Skip to 0 minutes and 1 second What type of books become bestsellers? Usually, when we think of bestsellers in the early modern period, we think about books that have been reprinted many times. We’re going to have a look at some examples of bestsellers, and why they became so popular. Sir Thomas Elyot’s The Castel of helthe, which was first published at London in 1534 and subsequently ran to 17 editions before 1660, is a good example of an early modern bestseller. Trinity College Dublin’s copies date from 1547 and 1610, and show us some of the reasons why this book became so popular.
Skip to 0 minutes and 37 seconds As we can see from Elyot’s reference to the four humours, the book followed the dominant medical philosophy of the period, the Galenic philosophy, which viewed illness as an imbalance of four humours– blood, phlegm, yellow bile, and black bile. What Elyot was offering his readers was a method of balancing the humours– how to avoid illness and stay healthy in 16th century London. This type of popular medical text could easily become a bestseller in early modern Europe, just like the rows of popular self-help books in bookshops today. Other types of bestsellers were more ephemeral. That is, they lasted only for a short time, but they sold well.
Skip to 1 minute and 16 seconds Typical examples of this type of short-term bestseller are broadsheets, ballads, newspapers, pamphlets, and of course, chap books– cheap books. All had four things in common. They were cheap to produce because they used so little paper, they were small and portable, they were sold unbound, and finally, they were ultimately disposable. A good example of this type of cheap product, which was produced in great numbers, was the almanac. By the mid 17th century, it has been estimated that one in three households had a copy of a yearly almanac, which included not only the calendar and religious festivals, but also included the predictions of the future. Then, as now, the astrological element in almanacks ensured them a wide market.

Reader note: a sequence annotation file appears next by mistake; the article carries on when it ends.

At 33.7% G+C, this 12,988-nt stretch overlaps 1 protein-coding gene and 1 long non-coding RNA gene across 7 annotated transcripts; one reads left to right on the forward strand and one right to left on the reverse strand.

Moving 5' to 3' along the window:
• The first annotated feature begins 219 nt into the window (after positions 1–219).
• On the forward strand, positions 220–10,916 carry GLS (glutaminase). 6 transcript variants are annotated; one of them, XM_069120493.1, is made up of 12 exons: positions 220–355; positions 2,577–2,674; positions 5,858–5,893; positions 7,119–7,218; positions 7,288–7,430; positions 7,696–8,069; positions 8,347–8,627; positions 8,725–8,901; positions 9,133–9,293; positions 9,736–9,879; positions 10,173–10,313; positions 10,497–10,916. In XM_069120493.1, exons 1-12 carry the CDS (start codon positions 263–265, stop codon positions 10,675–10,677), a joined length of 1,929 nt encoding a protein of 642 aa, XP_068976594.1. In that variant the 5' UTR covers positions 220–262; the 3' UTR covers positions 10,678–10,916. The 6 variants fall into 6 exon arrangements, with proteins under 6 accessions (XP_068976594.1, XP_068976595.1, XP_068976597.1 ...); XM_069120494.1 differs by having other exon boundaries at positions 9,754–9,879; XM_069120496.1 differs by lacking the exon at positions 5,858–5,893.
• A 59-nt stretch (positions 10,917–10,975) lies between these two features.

Skip to 2 minutes and 0 seconds As this example of The Bloudy Almanack of 1651 shows, almanacks sold particularly well in times of war and uncertainty. The greatest best seller of all was, of course, the Bible. Editions were produced in all shapes and sizes because printers knew that the Bible was a guaranteed best seller. Religion dominated the early modern book trade. In England, before 1660, nearly half of the total press output was devoted to sermons, primers, and prayer books. This religious dominance in the book trade mirrored the central role of religion in early modern society. Another staple of the print trade were school books and other children’s books.
Skip to 2 minutes and 41 seconds And sometimes, of course, a clever bookseller might decide to combine two markets, as in this example of a children’s Bible, printed in Dublin in 1763. And finally, not all bestsellers came in small parcels. One of the most famous and intriguing bestsellers of all time is the beautiful 15th century book known as The Nuremberg Chronicle, 1493. The success of The Nuremberg Chronicle is intriguing because it seems such an unlikely bestseller. Huge, heavily illustrated books do not usually sell so well. But like all the best sellers I’ve mentioned, it responded to a contemporary concern.
We are going to start this week by looking at some of the bestselling books of this period and explain why they became so popular. In the next step, find out more about the famous Nuremberg Chronicle Elizabethanne mentions in the video.
Many bestsellers don’t survive because they were ephemeral productions such as ballads and broadsheets.
- Take a look at the Bodleian Library’s Ballads Online, a database containing images and catalogue records of printed ballads from Bodleian and other collections.
- Click on any of the ballad titles on the Browse list
- Read some of the lyrics from the ballads
- Having explored some of these ballads, consider in the comments section below, the reasons why you think ballads were printed so cheaply.
Dr Elizabethanne Boran, Librarian, The Edward Worth Library, Dublin.
© Trinity College Dublin